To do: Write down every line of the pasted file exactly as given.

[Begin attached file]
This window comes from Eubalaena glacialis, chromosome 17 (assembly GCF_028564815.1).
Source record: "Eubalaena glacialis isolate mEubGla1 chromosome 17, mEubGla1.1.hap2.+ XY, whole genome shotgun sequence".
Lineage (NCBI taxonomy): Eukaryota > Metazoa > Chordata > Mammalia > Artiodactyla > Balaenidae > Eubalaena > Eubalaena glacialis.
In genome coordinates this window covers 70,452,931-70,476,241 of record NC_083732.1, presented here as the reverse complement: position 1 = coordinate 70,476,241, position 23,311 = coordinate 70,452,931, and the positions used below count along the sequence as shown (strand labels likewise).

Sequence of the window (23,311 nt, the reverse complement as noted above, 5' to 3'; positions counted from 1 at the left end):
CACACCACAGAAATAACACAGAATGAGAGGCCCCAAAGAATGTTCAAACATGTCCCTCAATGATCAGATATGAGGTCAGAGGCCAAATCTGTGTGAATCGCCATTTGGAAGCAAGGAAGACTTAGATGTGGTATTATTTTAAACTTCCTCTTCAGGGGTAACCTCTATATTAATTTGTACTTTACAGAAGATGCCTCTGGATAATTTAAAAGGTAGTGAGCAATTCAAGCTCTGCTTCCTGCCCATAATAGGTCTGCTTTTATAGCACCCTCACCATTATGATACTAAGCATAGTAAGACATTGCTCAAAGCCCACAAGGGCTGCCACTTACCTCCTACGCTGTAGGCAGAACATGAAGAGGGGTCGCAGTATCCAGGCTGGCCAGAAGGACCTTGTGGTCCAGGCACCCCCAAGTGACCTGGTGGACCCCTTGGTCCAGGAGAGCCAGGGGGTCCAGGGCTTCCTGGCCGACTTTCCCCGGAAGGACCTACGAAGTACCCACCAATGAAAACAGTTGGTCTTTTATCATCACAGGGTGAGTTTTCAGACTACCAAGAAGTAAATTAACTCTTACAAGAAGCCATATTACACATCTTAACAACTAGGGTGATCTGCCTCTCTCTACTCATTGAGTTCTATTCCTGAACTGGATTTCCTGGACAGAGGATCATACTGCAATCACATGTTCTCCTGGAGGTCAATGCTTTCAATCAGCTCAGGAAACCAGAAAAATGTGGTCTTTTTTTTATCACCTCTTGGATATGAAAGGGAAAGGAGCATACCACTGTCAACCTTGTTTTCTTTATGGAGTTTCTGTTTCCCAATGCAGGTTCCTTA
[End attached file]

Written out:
This window comes from Eubalaena glacialis, chromosome 17 (assembly GCF_028564815.1).
Source record: "Eubalaena glacialis isolate mEubGla1 chromosome 17, mEubGla1.1.hap2.+ XY, whole genome shotgun sequence".
Lineage (NCBI taxonomy): Eukaryota > Metazoa > Chordata > Mammalia > Artiodactyla > Balaenidae > Eubalaena > Eubalaena glacialis.
In genome coordinates this window covers 70,452,931-70,476,241 of record NC_083732.1, presented here as the reverse complement: position 1 = coordinate 70,476,241, position 23,311 = coordinate 70,452,931, and the positions used below count along the sequence as shown (strand labels likewise).

Sequence of the window (23,311 nt, the reverse complement as noted above, 5' to 3'; positions counted from 1 at the left end):
CACACCACAGAAATAACACAGAATGAGAGGCCCCAAAGAATGTTCAAACATGTCCCTCAATGATCAGATATGAGGTCAGAGGCCAAATCTGTGTGAATCGCCATTTGGAAGCAAGGAAGACTTAGATGTGGTATTATTTTAAACTTCCTCTTCAGGGGTAACCTCTATATTAATTTGTACTTTACAGAAGATGCCTCTGGATAATTTAAAAGGTAGTGAGCAATTCAAGCTCTGCTTCCTGCCCATAATAGGTCTGCTTTTATAGCACCCTCACCATTATGATACTAAGCATAGTAAGACATTGCTCAAAGCCCACAAGGGCTGCCACTTACCTCCTACGCTGTAGGCAGAACATGAAGAGGGGTCGCAGTATCCAGGCTGGCCAGAAGGACCTTGTGGTCCAGGCACCCCCAAGTGACCTGGTGGACCCCTTGGTCCAGGAGAGCCAGGGGGTCCAGGGCTTCCTGGCCGACTTTCCCCGGAAGGACCTACGAAGTACCCACCAATGAAAACAGTTGGTCTTTTATCATCACAGGGTGAGTTTTCAGACTACCAAGAAGTAAATTAACTCTTACAAGAAGCCATATTACACATCTTAACAACTAGGGTGATCTGCCTCTCTCTACTCATTGAGTTCTATTCCTGAACTGGATTTCCTGGACAGAGGATCATACTGCAATCACATGTTCTCCTGGAGGTCAATGCTTTCAATCAGCTCAGGAAACCAGAAAAATGTGGTCTTTTTTTTATCACCTCTTGGATATGAAAGGGAAAGGAGCATACCACTGTCAACCTTGTTTTCTTTATGGAGTTTCTGTTTCCCAATGCAGGTTCCTTA